As you might expect, the parent gets some nice fees for managing these partnerships and funds that they spin off, including, in the case of BIP at least, a continuing large ownership slice and managing partner status that gives them the potential for incentive distributions. Brookfield already has almost a dozen publicly-traded affiliates or subsidiaries that serve as targeted asset investment options for investors (not including a bunch of closed-end funds that they sell in the US, Canada and elsewhere). The “announcement” about possibly spinning off more of their owned real estate assets into another publicly traded “flagship” investment partnership came in their last letter to shareholders and it’s not a promise for 2012 — here’s how they put it:
“The next step, expected in 2012, if we can achieve it, would be the launch of a similar flagship public entity for our property group, which is currently one of the largest diversified real estate businesses in the world. If launched, this entity would likely be created through the partial spin-off of shares of our currently 100% owned property group to our shareholders, as we did with Brookfield Infrastructure in 2008. Like our other two flagship entities, this entity would have a mandate to expand globally, be managed by us and have a strong dividend payout policy. As with the others, we would retain a very meaningful investment in this business.”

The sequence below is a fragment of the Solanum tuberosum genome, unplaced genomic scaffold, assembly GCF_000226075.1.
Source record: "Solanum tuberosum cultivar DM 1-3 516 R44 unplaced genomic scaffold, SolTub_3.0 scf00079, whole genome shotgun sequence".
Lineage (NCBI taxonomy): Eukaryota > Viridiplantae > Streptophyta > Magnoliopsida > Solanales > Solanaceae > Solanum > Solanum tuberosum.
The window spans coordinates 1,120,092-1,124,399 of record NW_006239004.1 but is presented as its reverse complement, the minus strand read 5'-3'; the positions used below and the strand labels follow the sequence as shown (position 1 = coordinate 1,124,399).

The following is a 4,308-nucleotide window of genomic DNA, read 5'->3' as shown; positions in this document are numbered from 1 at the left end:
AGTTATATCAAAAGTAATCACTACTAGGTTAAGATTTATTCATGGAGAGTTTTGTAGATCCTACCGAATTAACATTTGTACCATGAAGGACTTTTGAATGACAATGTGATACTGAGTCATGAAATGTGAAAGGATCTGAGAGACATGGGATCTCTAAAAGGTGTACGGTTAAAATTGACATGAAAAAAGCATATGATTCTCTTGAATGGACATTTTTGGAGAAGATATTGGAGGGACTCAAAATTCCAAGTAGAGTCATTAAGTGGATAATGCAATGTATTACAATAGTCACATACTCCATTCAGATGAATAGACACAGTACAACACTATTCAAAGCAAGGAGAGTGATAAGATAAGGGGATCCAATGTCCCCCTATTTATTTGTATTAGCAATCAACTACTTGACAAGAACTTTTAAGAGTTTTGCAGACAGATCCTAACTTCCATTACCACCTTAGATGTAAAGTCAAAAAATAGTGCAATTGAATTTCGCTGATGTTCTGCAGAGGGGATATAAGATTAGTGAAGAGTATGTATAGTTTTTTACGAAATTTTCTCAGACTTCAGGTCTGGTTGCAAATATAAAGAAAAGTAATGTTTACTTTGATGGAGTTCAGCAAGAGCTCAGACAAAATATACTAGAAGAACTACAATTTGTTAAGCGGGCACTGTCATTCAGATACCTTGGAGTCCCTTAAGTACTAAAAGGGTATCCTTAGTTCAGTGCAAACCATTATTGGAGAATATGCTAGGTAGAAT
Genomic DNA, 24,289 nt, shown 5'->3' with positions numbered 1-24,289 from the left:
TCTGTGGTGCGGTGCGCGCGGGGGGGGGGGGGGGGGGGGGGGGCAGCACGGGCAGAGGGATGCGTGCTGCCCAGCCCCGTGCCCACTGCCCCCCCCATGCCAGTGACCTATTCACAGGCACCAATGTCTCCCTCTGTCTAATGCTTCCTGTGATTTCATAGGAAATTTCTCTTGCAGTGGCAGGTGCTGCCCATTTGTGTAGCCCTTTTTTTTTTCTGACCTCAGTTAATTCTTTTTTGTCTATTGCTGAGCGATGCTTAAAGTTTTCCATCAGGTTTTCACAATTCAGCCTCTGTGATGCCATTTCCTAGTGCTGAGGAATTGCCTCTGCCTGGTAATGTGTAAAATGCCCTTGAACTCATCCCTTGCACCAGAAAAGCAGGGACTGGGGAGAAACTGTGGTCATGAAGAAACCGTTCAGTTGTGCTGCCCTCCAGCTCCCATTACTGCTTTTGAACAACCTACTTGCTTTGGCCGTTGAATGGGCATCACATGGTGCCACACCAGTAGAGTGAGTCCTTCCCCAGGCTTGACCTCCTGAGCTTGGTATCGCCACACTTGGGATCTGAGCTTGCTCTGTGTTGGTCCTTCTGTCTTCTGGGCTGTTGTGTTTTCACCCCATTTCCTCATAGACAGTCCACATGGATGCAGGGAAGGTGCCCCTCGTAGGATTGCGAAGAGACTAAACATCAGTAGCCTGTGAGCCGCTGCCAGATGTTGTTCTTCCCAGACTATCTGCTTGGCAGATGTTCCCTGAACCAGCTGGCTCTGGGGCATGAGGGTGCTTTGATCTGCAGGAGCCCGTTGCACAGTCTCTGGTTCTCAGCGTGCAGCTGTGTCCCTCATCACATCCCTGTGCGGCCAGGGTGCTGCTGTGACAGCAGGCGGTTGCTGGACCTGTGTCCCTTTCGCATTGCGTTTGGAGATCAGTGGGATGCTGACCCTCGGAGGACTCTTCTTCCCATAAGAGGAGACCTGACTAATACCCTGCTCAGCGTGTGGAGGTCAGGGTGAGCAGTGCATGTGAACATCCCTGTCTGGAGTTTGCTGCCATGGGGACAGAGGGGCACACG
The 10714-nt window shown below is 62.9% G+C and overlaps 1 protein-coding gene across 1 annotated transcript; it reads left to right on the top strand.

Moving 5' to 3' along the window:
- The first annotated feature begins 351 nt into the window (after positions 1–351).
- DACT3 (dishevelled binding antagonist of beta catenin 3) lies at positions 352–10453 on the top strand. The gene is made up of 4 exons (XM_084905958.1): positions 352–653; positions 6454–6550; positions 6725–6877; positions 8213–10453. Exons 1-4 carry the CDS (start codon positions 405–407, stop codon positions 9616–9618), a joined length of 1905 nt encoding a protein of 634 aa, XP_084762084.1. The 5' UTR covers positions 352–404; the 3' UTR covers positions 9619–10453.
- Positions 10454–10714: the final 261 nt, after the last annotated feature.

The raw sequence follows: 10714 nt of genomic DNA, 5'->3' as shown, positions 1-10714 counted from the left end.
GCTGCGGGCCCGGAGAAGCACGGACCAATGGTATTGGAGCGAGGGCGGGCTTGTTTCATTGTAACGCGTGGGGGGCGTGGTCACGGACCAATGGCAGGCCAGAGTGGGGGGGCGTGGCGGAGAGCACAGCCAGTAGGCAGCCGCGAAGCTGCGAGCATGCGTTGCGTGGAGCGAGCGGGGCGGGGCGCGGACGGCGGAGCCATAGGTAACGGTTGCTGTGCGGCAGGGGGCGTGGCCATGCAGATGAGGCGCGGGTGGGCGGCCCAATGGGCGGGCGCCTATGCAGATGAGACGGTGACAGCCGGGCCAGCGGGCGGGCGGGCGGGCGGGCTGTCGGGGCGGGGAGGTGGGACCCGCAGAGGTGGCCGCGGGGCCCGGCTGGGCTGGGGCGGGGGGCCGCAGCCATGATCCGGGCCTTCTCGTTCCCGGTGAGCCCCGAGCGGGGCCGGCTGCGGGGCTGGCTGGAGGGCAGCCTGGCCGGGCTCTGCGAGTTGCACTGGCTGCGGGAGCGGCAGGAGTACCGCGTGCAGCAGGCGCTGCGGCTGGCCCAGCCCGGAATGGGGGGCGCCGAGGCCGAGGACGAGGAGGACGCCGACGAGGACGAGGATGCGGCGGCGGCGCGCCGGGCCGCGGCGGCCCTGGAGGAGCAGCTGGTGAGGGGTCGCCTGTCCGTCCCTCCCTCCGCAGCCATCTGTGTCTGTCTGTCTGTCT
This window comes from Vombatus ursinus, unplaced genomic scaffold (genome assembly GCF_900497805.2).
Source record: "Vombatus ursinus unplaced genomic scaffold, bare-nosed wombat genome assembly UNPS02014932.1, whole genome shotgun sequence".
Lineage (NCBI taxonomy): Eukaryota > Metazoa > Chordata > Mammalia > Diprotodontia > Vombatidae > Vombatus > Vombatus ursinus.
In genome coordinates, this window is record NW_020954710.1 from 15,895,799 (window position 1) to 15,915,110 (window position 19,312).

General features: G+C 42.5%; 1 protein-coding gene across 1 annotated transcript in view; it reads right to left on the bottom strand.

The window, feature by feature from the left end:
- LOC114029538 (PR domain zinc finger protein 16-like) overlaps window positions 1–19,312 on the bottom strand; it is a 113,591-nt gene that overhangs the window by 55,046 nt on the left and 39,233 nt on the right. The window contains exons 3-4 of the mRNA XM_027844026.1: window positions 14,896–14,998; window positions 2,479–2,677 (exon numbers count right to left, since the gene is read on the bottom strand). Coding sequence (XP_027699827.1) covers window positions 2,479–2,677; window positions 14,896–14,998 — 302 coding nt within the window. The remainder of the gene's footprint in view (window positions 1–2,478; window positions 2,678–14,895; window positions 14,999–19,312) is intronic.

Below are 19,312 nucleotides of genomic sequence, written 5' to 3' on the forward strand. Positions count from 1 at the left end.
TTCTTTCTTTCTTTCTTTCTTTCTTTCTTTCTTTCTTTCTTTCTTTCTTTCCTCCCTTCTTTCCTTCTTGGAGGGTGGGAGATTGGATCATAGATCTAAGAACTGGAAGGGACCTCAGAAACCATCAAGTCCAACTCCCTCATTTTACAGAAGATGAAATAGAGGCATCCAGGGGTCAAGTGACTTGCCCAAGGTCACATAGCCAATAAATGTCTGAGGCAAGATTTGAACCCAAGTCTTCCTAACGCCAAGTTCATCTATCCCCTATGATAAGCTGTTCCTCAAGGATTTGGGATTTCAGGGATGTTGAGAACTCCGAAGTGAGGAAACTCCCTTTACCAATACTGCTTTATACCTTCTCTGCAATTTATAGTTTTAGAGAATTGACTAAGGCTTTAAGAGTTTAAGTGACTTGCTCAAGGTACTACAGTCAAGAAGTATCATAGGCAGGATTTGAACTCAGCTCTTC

And yes, management and directors own about 19% of the company.
Reading that annual letter to shareholders is a good first step if you want to understand Brookfield. It is a large beast with a very complicated structure thanks to all of their publicly traded and private investment subsidiaries, but if you focus on the measures they use to judge their progress — basically, the increase in the value of the company through both earnings (from fees and realized gains on asset sales) and increase in asset value — then they certainly are a great long-term performing company. They are aiming to compound the value of the company at at least 12% per year, which from the numbers they provide appears to be lowballing it a bit, and they continue to have a “growth” bent as they buy into and out of valuable assets and develop real assets to generate returns.